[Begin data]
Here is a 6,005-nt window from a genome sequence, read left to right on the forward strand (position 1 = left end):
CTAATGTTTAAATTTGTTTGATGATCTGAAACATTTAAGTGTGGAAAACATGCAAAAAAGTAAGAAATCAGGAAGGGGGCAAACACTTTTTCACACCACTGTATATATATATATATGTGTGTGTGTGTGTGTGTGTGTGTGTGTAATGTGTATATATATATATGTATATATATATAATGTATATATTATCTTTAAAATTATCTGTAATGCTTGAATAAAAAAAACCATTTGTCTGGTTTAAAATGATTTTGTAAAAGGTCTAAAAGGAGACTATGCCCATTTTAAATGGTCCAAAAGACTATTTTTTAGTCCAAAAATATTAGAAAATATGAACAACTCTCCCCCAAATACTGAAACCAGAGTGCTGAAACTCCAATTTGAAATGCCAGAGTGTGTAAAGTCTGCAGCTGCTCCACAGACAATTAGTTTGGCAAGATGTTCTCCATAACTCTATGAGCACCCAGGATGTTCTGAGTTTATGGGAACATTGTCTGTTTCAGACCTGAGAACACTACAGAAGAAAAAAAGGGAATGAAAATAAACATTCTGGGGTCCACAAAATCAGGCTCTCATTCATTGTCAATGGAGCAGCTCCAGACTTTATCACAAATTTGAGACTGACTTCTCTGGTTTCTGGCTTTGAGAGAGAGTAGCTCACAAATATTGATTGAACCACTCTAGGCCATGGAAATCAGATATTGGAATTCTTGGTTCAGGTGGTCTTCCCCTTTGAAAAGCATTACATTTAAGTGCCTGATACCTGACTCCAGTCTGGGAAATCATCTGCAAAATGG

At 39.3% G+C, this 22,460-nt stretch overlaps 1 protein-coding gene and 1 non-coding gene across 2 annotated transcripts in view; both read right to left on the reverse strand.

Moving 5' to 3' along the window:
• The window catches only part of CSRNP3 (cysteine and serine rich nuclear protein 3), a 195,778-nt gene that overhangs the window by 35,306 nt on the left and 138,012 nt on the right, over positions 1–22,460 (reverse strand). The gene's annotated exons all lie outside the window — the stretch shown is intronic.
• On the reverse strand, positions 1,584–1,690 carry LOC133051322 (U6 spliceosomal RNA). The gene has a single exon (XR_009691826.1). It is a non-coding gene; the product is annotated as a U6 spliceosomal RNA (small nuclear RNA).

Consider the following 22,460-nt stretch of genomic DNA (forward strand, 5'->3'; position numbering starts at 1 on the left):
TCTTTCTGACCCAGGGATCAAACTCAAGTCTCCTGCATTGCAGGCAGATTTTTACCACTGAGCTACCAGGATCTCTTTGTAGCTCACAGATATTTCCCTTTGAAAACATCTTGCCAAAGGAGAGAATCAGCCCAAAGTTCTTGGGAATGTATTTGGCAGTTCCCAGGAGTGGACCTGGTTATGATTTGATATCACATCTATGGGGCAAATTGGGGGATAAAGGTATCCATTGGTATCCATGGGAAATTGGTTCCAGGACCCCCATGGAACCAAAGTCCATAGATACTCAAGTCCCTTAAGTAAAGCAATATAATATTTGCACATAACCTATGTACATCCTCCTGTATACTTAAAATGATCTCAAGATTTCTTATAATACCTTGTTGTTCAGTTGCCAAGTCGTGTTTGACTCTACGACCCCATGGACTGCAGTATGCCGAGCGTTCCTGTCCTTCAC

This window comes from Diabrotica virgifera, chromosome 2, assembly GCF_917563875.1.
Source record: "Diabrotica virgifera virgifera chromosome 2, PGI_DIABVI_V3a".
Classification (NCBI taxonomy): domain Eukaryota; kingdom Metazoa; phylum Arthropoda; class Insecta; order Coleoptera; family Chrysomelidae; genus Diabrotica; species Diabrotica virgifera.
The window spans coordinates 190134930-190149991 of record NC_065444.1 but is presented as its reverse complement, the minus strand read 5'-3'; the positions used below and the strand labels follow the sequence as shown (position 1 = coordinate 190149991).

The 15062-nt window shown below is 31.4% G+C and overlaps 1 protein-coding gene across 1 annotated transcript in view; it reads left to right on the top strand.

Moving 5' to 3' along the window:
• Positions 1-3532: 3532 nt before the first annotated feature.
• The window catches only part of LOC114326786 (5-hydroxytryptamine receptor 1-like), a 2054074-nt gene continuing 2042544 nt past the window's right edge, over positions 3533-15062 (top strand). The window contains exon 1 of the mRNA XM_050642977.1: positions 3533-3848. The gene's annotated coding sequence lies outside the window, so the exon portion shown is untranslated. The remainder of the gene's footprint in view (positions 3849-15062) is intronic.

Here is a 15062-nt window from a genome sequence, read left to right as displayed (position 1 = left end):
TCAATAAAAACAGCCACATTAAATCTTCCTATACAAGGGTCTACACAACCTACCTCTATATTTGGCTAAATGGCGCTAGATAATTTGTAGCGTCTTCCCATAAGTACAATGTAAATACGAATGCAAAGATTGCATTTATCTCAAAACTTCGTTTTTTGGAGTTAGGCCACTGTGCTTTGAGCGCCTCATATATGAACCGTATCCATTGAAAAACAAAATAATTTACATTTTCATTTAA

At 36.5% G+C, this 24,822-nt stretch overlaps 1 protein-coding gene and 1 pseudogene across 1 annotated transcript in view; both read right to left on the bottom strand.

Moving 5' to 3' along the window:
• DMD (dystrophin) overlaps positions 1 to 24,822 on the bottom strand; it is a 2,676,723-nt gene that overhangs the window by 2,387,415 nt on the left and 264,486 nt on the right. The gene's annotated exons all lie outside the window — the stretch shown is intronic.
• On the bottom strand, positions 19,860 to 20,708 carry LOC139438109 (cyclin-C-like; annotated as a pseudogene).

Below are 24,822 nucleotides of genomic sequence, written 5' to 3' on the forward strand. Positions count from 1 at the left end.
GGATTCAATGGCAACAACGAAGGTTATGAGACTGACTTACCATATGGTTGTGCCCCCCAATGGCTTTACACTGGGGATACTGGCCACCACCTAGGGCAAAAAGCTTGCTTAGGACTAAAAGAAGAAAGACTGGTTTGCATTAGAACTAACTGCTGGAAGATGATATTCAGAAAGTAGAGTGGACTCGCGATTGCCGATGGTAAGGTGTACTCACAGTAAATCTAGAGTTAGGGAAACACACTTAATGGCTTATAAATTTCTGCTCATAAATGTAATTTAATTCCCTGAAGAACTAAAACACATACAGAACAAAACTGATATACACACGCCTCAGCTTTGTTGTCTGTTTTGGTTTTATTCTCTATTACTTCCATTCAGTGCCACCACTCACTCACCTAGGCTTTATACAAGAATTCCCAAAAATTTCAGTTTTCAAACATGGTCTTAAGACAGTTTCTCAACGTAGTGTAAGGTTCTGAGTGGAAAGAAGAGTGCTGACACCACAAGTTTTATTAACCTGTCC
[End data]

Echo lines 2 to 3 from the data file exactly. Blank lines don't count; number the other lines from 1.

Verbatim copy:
CTAATGTTTAAATTTGTTTGATGATCTGAAACATTTAAGTGTGGAAAACATGCAAAAAAGTAAGAAATCAGGAAGGGGGCAAACACTTTTTCACACCACTGTATATATATATATATGTGTGTGTGTGTGTGTGTGTGTGTGTGTAATGTGTATATATATATATGTATATATATATAATGTATATATTATCTTTAAAATTATCTGTAATGCTTGAATAAAAAAAACCATTTGTCTGGTTTAAAATGATTTTGTAAAAGGTCTAAAAGGAGACTATGCCCATTTTAAATGGTCCAAAAGACTATTTTTTAGTCCAAAAATATTAGAAAATATGAACAACTCTCCCCCAAATACTGAAACCAGAGTGCTGAAACTCCAATTTGAAATGCCAGAGTGTGTAAAGTCTGCAGCTGCTCCACAGACAATTAGTTTGGCAAGATGTTCTCCATAACTCTATGAGCACCCAGGATGTTCTGAGTTTATGGGAACATTGTCTGTTTCAGACCTGAGAACACTACAGAAGAAAAAAAGGGAATGAAAATAAACATTCTGGGGTCCACAAAATCAGGCTCTCATTCATTGTCAATGGAGCAGCTCCAGACTTTATCACAAATTTGAGACTGACTTCTCTGGTTTCTGGCTTTGAGAGAGAGTAGCTCACAAATATTGATTGAACCACTCTAGGCCATGGAAATCAGATATTGGAATTCTTGGTTCAGGTGGTCTTCCCCTTTGAAAAGCATTACATTTAAGTGCCTGATACCTGACTCCAGTCTGGGAAATCATCTGCAAAATGG

At 39.3% G+C, this 22,460-nt stretch overlaps 1 protein-coding gene and 1 non-coding gene across 2 annotated transcripts in view; both read right to left on the reverse strand.